Just weeks before, on the last night of His human life, Jesus had told His disciples that He is the Mediator, the One to whom the Father gave a message to pass on to those who would listen and obey (John 14:10, 24).

Staff
The Prophet


 

Deuteronomy 18:19

God warns that any who will not listen to and obey God through this prophet will have to answer to Him. This warning should put God's people on double alert: first, to heed and obey the words of Jesus Christ; and second, if a final fulfillment of the Prophet appears in the end time, we will recognize him and heed God's words though him.

Staff
The Prophet


 

Deuteronomy 18:20-22

In the remaining verses of the chapter, verses 20-22, the subject matter changes. God seems to acknowledge that He has purposely left the true Prophet unnamed, perhaps wanting His people to put effort into recognizing the Prophet or prophets who truly represent Him. Of course, He wants us to use His criteria, which He proceeds to explain. This is just as true today as it was in ancient Israel.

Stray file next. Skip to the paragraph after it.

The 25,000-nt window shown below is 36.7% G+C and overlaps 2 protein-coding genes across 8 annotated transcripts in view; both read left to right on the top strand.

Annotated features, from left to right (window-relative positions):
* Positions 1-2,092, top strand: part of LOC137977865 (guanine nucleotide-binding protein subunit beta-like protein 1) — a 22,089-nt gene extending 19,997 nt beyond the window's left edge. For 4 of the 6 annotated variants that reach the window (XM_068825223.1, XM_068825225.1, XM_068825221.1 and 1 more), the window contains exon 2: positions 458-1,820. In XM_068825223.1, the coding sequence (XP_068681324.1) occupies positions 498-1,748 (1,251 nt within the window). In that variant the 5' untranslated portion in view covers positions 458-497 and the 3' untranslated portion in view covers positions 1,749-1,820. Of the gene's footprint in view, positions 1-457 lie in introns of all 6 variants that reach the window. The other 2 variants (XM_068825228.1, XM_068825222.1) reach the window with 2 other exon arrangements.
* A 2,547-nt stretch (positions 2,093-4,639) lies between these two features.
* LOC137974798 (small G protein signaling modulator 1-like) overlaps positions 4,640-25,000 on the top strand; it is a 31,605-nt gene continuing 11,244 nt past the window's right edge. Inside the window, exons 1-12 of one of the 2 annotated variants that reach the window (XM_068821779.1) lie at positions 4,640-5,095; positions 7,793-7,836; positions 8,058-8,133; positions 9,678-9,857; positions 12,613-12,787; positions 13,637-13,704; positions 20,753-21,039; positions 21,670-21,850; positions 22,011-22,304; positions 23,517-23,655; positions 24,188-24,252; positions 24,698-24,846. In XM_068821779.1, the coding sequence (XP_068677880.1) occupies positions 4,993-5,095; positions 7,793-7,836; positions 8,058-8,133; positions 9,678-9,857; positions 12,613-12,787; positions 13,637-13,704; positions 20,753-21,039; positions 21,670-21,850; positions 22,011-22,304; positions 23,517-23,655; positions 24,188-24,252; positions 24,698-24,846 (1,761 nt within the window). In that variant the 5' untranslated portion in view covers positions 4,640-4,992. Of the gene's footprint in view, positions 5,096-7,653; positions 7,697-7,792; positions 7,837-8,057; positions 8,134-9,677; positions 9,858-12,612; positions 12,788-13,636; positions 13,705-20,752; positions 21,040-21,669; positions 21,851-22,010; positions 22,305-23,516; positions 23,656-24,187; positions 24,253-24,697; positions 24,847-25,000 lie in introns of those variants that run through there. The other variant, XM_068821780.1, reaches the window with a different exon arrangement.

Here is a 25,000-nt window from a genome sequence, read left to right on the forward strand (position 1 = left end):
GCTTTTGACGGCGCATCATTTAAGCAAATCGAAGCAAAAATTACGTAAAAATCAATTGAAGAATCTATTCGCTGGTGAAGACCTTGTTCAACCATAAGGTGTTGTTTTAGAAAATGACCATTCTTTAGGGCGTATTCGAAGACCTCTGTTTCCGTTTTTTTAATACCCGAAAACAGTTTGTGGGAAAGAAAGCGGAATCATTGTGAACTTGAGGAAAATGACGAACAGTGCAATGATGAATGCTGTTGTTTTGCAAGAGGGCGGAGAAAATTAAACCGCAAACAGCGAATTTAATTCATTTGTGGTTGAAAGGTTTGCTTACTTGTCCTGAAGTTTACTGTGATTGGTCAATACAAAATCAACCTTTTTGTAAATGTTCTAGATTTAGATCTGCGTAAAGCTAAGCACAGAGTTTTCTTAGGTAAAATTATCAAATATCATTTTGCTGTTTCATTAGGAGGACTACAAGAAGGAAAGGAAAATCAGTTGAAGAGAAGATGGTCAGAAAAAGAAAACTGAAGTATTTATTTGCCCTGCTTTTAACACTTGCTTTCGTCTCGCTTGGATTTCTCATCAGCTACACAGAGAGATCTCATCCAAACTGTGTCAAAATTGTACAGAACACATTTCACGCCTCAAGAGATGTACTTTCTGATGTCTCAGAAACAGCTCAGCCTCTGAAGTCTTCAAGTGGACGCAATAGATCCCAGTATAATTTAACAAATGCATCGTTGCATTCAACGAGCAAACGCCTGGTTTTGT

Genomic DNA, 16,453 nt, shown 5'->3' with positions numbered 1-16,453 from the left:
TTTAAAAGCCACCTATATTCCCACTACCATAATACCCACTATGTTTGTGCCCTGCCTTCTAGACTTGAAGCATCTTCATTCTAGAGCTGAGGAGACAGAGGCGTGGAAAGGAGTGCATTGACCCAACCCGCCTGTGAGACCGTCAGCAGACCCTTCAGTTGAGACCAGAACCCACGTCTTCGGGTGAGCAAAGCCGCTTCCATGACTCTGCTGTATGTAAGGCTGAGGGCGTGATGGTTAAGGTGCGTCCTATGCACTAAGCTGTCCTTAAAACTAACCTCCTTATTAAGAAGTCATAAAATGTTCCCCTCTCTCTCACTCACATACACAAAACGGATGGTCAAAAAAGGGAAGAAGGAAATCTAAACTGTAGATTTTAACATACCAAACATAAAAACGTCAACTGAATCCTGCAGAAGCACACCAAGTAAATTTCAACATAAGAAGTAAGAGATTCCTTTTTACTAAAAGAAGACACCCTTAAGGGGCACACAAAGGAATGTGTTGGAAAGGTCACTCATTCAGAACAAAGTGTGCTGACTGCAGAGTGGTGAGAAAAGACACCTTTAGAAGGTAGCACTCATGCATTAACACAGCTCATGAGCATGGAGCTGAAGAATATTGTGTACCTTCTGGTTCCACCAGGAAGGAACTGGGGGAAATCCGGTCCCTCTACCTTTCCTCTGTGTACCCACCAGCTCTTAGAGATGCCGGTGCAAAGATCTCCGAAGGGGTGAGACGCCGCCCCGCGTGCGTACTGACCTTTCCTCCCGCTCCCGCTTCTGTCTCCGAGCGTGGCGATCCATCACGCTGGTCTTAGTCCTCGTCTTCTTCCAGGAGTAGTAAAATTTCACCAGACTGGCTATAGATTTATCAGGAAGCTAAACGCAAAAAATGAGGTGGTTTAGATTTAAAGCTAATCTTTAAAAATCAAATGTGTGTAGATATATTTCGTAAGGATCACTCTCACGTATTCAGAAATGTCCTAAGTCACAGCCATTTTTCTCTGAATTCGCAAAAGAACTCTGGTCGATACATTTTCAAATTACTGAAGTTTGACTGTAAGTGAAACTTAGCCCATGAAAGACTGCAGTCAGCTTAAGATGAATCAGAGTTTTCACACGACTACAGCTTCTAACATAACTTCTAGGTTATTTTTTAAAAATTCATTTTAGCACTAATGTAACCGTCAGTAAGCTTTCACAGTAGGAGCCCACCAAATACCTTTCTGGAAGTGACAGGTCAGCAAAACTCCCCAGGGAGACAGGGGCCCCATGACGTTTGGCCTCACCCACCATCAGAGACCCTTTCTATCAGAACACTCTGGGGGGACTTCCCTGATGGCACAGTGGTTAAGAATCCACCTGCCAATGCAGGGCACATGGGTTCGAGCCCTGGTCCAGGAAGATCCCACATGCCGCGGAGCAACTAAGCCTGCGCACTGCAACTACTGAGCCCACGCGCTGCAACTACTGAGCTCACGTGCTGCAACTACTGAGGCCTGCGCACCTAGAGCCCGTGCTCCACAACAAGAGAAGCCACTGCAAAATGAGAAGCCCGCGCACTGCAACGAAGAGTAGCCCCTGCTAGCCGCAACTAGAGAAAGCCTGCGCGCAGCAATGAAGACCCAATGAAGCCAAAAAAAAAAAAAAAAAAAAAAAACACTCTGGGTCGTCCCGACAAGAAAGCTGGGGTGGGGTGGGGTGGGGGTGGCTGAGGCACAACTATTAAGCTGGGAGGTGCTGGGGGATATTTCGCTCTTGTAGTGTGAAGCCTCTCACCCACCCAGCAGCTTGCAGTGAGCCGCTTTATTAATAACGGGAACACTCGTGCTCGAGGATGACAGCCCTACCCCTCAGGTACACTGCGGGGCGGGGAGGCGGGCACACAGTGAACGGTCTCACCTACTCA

Staff
The Prophet


 

Deuteronomy 18:20

The "generic" prophet mentioned here does not refer specifically to the Prophet of God of the previous verses. The Bible translators seem to have picked up on this point and have highlighted it by capitalizing "Prophet" in verses 15 and 18, but leaving it in lower case in verses 20 and 22. These latter verses seem to refer to any prophet—true, professing, and even false prophets. Verse 20 warns that, if a man calling himself a prophet claims to speak in God's name but speaks words that God has not given him or speaks in the name of false gods, he puts himself under the death penalty.